Tuesday, 29 March 2016
Coming up soon at Two Rooms Art Gallery is this stunning series of photographs of bees by Anne Noble. Its part of the Auckland Festival of Photography. Her exhibition is entitled No Vertical Song.
"No Vertical Song is the latest installment, showcasing 15 photographic portraits of dead bees, called the Dead Bee Portraits. These works are installed as if populating an imaginary museum of the bee, for a time when the bee no longer exists. The artist’s concern with the worldwide decline of the honeybee results in an exhibition that is a haunting and elegiac reminder of the importance of our relationship to the natural world."
These stunning photographs were made with a scanning electron microscope. And plenty of magic.
Friday, 25 March 2016
Here it is! One of our first off the production line - a lovely pot of new honey. Most of our honey goes off to the wholesaler for sale by others. But we've kept some back to put in these lovely pots as part payment to our excellent farm hosts. So the crew have their work cut out to produce a few hundred of these.
I wrote a couple of blog posts ago about my brother's honey, and the rata v kamahi, which got me to thinking...how do you tell? I think it must be one of those things like wine tasting or cheese experts, an acquired taste developed over decades, which would apply for my brother. But not me, so I can't tell what is in this honey, but anyone who receives one, feedback welcome!
Tuesday, 22 March 2016
I've been experimenting with native trees that have flowers that the bees will like. I've written before about manukas, but there are others that will round out the season. So these are the ones that I have planted so far.
Towai, weinmannia silvicola - will grow into a biggish tree. Flowers in spring.
Rewarewa, knightia excelsia, a forest giant, flowers in spring.
A Pittosporum Tenuifolium, that ubiquitous hedge plant from a while back, a medium sized tree, flowers from October - November. Makes a good wind break too.
And a Five finger, pseudopanax arboreus, has big leaves with 5 leaf bits per stem (surprise!), also a wind break type. Flowers June to August, so only for those hardy bees still out in the north.
A different type of pittosporum - tawhirikaro, quite small.
And this, which is hard to see because it has tiny leaves, but it is a Putaputaweta, carpodetus serratus, also a medium sized tree, flowers spring to summer.
Ngaio, Myoporum laetum, 5m high.
Lacebark, Hoheria populnea, 5m high, flowers in autumn.
Lemonwood, Tarata, pittosporum eugenioides, flowers in spring, grows tall. There are several types of trees called Lemonwood, so check for the right one.
Kowhai, sophora tetraptera, spring flowering.
Pohutukawa, the bees were all over this, flowers bang on Christmas (well, my one does).
I've also planted a whole lot of hebes, because I like them. Different types flower at different times, which is a bonus. Small and shrubby.
All these trees have flowers that the birds and bees enjoy. And they all grow quickly, or quickly-ish, for trees. I also had a native fuscia, but it died (not enough watering), but I think would do well too. I can't report back on whether they work yet though, they aren't big enough to flower.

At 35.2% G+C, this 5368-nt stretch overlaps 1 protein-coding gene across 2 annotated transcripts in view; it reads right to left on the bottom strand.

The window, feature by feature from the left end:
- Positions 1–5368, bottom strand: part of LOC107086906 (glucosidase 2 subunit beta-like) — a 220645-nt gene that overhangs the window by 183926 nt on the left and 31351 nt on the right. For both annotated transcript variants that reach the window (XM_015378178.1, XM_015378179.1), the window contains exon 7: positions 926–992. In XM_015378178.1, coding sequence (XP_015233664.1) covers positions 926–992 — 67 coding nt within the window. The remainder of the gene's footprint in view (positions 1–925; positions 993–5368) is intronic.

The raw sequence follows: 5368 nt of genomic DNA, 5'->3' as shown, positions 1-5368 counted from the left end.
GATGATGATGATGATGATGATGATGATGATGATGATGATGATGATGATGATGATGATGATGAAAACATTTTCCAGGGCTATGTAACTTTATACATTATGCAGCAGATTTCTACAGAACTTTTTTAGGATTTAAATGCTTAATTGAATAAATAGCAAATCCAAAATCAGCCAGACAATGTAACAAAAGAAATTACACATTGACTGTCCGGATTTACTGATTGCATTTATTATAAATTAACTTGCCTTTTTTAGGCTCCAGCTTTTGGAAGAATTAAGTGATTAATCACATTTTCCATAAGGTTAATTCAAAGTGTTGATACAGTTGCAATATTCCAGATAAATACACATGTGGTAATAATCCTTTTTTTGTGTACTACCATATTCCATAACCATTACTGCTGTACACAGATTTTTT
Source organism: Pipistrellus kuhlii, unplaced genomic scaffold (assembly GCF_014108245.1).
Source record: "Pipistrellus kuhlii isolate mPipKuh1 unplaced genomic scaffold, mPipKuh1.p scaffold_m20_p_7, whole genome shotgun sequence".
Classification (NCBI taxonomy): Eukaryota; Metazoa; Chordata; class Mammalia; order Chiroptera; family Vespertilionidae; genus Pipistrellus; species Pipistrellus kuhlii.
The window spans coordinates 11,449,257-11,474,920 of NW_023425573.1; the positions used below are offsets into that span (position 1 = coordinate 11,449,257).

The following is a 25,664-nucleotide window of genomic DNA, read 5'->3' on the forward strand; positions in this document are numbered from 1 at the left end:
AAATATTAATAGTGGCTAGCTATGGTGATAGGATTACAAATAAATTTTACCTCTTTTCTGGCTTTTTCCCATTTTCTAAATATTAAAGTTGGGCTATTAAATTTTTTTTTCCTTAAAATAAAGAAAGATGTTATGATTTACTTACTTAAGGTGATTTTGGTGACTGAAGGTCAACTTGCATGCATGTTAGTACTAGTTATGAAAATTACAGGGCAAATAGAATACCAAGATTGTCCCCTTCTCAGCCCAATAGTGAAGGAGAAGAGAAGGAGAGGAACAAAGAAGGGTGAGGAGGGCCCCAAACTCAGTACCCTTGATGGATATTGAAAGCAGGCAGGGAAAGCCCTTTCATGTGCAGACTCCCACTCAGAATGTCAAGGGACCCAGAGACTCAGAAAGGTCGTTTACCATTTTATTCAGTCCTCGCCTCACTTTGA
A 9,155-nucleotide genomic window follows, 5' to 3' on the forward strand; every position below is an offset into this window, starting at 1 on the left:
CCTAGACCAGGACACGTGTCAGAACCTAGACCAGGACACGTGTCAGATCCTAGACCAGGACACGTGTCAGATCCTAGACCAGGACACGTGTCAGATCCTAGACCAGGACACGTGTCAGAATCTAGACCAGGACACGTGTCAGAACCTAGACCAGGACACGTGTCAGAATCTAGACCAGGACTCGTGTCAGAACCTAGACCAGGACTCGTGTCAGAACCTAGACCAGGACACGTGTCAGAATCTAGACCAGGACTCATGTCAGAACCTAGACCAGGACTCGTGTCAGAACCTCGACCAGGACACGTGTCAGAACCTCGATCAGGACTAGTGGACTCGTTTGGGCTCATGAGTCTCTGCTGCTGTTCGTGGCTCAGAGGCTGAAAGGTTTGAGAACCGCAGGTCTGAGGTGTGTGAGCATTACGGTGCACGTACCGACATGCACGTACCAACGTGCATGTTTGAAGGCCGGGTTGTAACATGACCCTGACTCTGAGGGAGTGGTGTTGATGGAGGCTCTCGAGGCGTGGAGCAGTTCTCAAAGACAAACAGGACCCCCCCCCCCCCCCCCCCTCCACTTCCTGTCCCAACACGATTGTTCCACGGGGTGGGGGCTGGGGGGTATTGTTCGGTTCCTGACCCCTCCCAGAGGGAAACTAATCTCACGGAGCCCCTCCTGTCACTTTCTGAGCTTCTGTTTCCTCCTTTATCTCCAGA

For more information sign up to collect your free downloadable Pictorial Step-by-Step Guide to Growing Manuka Trees from Seeds. Free! And there is lots more information on Business of Bees including a Manuka Farm Consulting Service which also covers other trees (if you live in NZ)
Thursday, 17 March 2016
Coming up on April 1-3, the weekend after Easter, is the Oxfam Trailwalker. It's in Whakatane this year, rather than Taupo. And if walking all that way is not your cup of tea, how about volunteering to help behind the scenes as an Oxfam volunteer? You get to stay with others who are helping and the jobs are not nearly as hard work as all that walking - I'm vacuuming and keeping the volunteer lounge stocked with food and driving volunteers around I think, sounds fun!
And on top of all that, the funds raised go to good causes in the islands, like this one:
'By volunteering in Oxfam Trailwalker, you’ll be helping people in poverty throughout the Pacific and Southeast Asia find new opportunities to make a decent and sustainable income, to feed their families, pay for school fees, and much more.
In the Eastern Highlands of Papua New Guinea, producing and selling honey is proving to bee one sweet solution to the sticky problem of increasing family incomes in the region.
Oxfam and our partner the Henagaru Village Development Cooperative in Okapa District of the Eastern Highlands Province are hosting bee keeping training.'
And, if all that is not enough, studies show that people who volunteer live longer!
Friday, 11 March 2016
These are the Karamea hives of my brother.
And here is the honey being extracted and dripping into the sieve and into a bucket. A lovely harvest this year, although he reports that the rata honey is in short supply, probably because of the rata flowering profusely last year, and not much this year. The kamahi is good though. Different areas produce different honey types.
And, a jar of fresh honey. What could be better? (I know the answer to this: homemade sourdough and honey!)
Friday, 4 March 2016
To have healthy strong hives, the varroa mite needs to be treated. This is usually in spring before the honey flow, and again in autumn after the honey flow. We are getting ready to put varroa strips in our hives now that the honey harvest is nearly finished.
There are different types of varroa treatments, with different chemicals, and a few non-chemical methods too. Some varroa build up resistance to some chemicals, so each hive needs to be treated in a variety of ways over the course of a year.